'6. Before proceeding to examine the contentions advanced on behalf of the parties, it would be useful to refer to the relevant provisions of the Code, Chapter XVI of the Code deals with consolidation of holdings. When the scheme of consolidation is submitted to the Collector by the consolidation officer under the provisions of sub-section (4) of Section 209 of the Code, the Collector is empowered under Section 210 of the Code to confirm the scheme with or without modification or to refuse to confirm it after considering the objections to the scheme. That section further provides that the decision of the Collector, subject to any order that may be passed in revision by the Settlement Commissioner under Section 50, shall be final. Section 51 of the Code deals with review of orders. The relevant provisions are contained in sub-section (1) and (2) of section 51, which reads as under; -

'Review of orders- (1) the Board and every Revenue Officer may either on its/his own motion or on the application of any party interested, review any order passed by itself/himself or by any its/his predecessors in Office and pass such order in reference thereto as it/he thinks fit :Provided that :-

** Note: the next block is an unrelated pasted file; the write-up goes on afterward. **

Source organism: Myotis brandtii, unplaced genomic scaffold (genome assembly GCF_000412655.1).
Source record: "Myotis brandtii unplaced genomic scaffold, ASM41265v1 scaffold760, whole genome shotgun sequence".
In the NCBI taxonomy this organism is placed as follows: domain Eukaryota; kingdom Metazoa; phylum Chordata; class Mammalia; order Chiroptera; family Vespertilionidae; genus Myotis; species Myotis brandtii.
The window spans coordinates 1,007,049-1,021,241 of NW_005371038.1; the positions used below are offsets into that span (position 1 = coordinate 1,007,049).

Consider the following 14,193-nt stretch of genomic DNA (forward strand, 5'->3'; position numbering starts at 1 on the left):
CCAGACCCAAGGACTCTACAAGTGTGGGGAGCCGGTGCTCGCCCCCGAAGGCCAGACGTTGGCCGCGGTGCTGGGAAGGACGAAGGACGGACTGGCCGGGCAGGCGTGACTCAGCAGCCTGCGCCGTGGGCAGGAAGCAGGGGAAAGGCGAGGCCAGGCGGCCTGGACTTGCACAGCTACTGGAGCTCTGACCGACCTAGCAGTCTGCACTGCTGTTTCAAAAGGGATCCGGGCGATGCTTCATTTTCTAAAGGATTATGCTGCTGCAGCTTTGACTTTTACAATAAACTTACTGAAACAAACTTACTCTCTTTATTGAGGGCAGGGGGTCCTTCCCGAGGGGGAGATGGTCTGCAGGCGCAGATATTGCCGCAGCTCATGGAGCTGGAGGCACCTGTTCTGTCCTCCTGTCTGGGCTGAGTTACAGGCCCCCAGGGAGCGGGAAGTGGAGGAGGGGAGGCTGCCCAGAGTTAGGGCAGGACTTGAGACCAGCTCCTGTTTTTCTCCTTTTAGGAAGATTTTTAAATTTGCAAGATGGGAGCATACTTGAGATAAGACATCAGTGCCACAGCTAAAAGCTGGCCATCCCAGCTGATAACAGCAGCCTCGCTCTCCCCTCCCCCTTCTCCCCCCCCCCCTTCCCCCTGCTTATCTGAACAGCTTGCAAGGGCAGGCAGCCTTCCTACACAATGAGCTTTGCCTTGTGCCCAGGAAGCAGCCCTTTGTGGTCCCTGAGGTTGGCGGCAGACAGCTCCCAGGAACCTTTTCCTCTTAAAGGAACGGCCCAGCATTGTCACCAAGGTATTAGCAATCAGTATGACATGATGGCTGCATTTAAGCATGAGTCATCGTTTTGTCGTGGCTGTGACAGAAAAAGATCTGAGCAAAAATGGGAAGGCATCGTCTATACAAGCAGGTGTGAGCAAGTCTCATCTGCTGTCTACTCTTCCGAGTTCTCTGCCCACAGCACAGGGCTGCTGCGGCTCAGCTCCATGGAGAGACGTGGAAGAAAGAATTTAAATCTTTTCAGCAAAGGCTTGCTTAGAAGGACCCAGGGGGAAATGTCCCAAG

(i) if the Commissioner, Settlement Commissioner, Collector or Settlement Officer thinks it necessary to review any order which he has not himself passed, he shall first obtain the sanction of the Board, and if an officer subordinate to a Collector or Settlement Officer proposes to review any order, whether passed by himself or by any predecessor, he shall first obtain the sanction in writing of the authority to whom he is immediately subordinate;

(i-a) No order shall be varied or reversed unless notice has been given to the parties interested to appear and be heard in support of such order;

(ii) No order from which an appeal has been made, or which is the subject of any revision proceedings shall, so long as such appeal or proceedings are pending, be reviewed;

(iii) No order affecting any question of right between private persons shall be reviewed except on the application of a party to the proceeding, and no application for the review of such order shall be entertained unless it is made within ninety days from the passing of the order.

2. No order shall be reviewed except on the ground provided for in the Code of Civil Procedure, 1906 (V of 1908).

Now, in the instant case, it was not contended on behalf of the petitioners that the finality attained by the order of confirmation passed by the Collector under Section 210 of the Code was not subject to any review. Assuming, therefore, that the Collector had the power to review the order of confirmation, there can be no manner of doubt that that power could be exercised by the Collector only in accordance with the provisions of Section 51 of the Code.